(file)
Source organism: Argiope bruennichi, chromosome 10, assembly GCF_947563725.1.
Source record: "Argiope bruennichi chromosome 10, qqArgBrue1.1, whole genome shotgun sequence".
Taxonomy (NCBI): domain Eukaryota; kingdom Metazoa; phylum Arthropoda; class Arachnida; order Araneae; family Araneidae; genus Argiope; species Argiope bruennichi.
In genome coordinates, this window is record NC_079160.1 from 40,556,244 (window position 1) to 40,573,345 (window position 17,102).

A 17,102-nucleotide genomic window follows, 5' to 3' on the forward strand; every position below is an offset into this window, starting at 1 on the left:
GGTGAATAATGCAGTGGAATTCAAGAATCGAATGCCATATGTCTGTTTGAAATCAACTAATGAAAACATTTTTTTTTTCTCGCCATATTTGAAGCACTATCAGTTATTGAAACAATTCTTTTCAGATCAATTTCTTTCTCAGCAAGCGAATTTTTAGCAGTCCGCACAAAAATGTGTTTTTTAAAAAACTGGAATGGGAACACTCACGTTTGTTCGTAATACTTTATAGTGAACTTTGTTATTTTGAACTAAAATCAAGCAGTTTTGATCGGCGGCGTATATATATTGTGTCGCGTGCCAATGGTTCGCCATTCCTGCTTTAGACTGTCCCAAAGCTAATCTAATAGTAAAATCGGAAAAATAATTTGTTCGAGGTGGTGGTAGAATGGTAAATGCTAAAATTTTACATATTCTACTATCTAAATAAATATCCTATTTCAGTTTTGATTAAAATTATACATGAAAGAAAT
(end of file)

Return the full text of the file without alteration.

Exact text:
Source organism: Argiope bruennichi, chromosome 10, assembly GCF_947563725.1.
Source record: "Argiope bruennichi chromosome 10, qqArgBrue1.1, whole genome shotgun sequence".
Taxonomy (NCBI): domain Eukaryota; kingdom Metazoa; phylum Arthropoda; class Arachnida; order Araneae; family Araneidae; genus Argiope; species Argiope bruennichi.
In genome coordinates, this window is record NC_079160.1 from 40,556,244 (window position 1) to 40,573,345 (window position 17,102).

A 17,102-nucleotide genomic window follows, 5' to 3' on the forward strand; every position below is an offset into this window, starting at 1 on the left:
GGTGAATAATGCAGTGGAATTCAAGAATCGAATGCCATATGTCTGTTTGAAATCAACTAATGAAAACATTTTTTTTTTCTCGCCATATTTGAAGCACTATCAGTTATTGAAACAATTCTTTTCAGATCAATTTCTTTCTCAGCAAGCGAATTTTTAGCAGTCCGCACAAAAATGTGTTTTTTAAAAAACTGGAATGGGAACACTCACGTTTGTTCGTAATACTTTATAGTGAACTTTGTTATTTTGAACTAAAATCAAGCAGTTTTGATCGGCGGCGTATATATATTGTGTCGCGTGCCAATGGTTCGCCATTCCTGCTTTAGACTGTCCCAAAGCTAATCTAATAGTAAAATCGGAAAAATAATTTGTTCGAGGTGGTGGTAGAATGGTAAATGCTAAAATTTTACATATTCTACTATCTAAATAAATATCCTATTTCAGTTTTGATTAAAATTATACATGAAAGAAAT